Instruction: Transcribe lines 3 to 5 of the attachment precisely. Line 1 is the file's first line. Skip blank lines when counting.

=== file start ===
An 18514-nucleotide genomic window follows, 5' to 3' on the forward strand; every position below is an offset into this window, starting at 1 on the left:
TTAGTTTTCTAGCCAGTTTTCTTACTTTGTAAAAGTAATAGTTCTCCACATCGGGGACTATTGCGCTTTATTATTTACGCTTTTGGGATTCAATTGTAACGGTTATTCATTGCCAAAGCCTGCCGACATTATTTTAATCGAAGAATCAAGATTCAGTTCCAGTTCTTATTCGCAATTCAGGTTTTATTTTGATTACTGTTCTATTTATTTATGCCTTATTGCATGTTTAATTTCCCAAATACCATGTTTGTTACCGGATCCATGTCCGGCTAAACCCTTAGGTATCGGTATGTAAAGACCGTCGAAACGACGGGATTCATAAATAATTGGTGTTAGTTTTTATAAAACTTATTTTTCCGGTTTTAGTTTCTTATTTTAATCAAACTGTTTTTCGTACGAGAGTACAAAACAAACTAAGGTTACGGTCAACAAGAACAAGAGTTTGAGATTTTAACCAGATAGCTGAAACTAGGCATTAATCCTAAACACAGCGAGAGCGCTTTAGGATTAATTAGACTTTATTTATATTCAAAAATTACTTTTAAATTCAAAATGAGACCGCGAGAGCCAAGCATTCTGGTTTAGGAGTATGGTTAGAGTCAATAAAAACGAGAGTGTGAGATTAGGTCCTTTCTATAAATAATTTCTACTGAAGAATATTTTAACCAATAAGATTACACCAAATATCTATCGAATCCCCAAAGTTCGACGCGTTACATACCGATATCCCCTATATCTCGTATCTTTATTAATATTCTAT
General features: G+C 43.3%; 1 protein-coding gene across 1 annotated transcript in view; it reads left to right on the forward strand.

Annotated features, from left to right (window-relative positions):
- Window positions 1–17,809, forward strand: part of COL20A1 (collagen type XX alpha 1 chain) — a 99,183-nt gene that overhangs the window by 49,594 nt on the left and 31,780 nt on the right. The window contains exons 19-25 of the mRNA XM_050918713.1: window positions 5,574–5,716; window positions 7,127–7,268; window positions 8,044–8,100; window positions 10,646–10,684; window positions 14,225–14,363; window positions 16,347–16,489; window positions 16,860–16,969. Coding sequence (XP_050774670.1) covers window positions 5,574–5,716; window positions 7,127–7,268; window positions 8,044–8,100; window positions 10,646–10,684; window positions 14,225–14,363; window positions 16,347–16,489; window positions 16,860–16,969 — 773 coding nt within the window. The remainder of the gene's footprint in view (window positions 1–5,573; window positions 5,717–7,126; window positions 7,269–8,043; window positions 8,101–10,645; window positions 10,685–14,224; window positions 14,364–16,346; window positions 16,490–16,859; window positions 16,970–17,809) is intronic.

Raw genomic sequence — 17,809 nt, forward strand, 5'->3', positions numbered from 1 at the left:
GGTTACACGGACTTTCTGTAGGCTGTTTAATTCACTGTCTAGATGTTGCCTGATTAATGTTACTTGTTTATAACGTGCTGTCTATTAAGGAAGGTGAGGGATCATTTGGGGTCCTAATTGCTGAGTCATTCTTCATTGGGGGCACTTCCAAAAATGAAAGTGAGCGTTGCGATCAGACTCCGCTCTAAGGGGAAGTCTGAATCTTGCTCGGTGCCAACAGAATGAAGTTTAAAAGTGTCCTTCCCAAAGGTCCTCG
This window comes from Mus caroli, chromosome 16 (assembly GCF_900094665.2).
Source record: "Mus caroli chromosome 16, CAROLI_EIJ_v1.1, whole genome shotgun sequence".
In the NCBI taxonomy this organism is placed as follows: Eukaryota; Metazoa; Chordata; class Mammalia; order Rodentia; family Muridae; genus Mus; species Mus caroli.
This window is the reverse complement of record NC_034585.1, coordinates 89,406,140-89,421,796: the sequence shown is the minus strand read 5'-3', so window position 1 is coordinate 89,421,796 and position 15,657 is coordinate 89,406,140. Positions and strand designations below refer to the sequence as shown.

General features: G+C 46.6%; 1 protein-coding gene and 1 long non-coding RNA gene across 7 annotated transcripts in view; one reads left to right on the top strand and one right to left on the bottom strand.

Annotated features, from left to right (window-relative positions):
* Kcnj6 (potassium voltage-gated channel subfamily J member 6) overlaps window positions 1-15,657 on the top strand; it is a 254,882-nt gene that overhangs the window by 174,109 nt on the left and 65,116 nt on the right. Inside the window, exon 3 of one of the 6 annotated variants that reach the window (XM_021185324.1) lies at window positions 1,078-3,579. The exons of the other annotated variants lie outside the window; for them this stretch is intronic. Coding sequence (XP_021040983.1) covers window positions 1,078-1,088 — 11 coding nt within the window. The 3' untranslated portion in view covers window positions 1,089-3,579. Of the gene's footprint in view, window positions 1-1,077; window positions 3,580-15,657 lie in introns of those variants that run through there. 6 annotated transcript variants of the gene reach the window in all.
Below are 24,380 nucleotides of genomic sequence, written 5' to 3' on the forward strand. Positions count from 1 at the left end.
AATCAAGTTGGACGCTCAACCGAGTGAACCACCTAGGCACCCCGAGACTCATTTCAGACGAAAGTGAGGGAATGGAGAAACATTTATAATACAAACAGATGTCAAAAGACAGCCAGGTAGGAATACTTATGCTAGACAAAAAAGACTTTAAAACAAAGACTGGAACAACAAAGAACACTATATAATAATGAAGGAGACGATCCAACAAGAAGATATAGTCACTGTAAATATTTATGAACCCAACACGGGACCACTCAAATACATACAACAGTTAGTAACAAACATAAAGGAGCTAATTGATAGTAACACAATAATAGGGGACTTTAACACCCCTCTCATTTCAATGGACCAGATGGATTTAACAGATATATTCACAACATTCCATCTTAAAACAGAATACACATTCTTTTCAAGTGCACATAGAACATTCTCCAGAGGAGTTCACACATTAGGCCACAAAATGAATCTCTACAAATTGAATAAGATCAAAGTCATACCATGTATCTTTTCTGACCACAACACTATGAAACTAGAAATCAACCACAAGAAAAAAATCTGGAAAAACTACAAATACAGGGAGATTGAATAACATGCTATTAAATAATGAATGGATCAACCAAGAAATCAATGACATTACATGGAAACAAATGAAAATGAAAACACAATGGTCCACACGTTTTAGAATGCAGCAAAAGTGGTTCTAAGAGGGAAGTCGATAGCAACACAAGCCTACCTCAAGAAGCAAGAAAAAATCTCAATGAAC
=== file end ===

General features: G+C 43.3%; 1 protein-coding gene across 1 annotated transcript in view; it reads left to right on the forward strand.

Annotated features, from left to right (window-relative positions):
- Window positions 1–17,809, forward strand: part of COL20A1 (collagen type XX alpha 1 chain) — a 99,183-nt gene that overhangs the window by 49,594 nt on the left and 31,780 nt on the right. The window contains exons 19-25 of the mRNA XM_050918713.1: window positions 5,574–5,716; window positions 7,127–7,268; window positions 8,044–8,100; window positions 10,646–10,684; window positions 14,225–14,363; window positions 16,347–16,489; window positions 16,860–16,969. Coding sequence (XP_050774670.1) covers window positions 5,574–5,716; window positions 7,127–7,268; window positions 8,044–8,100; window positions 10,646–10,684; window positions 14,225–14,363; window positions 16,347–16,489; window positions 16,860–16,969 — 773 coding nt within the window. The remainder of the gene's footprint in view (window positions 1–5,573; window positions 5,717–7,126; window positions 7,269–8,043; window positions 8,101–10,645; window positions 10,685–14,224; window positions 14,364–16,346; window positions 16,490–16,859; window positions 16,970–17,809) is intronic.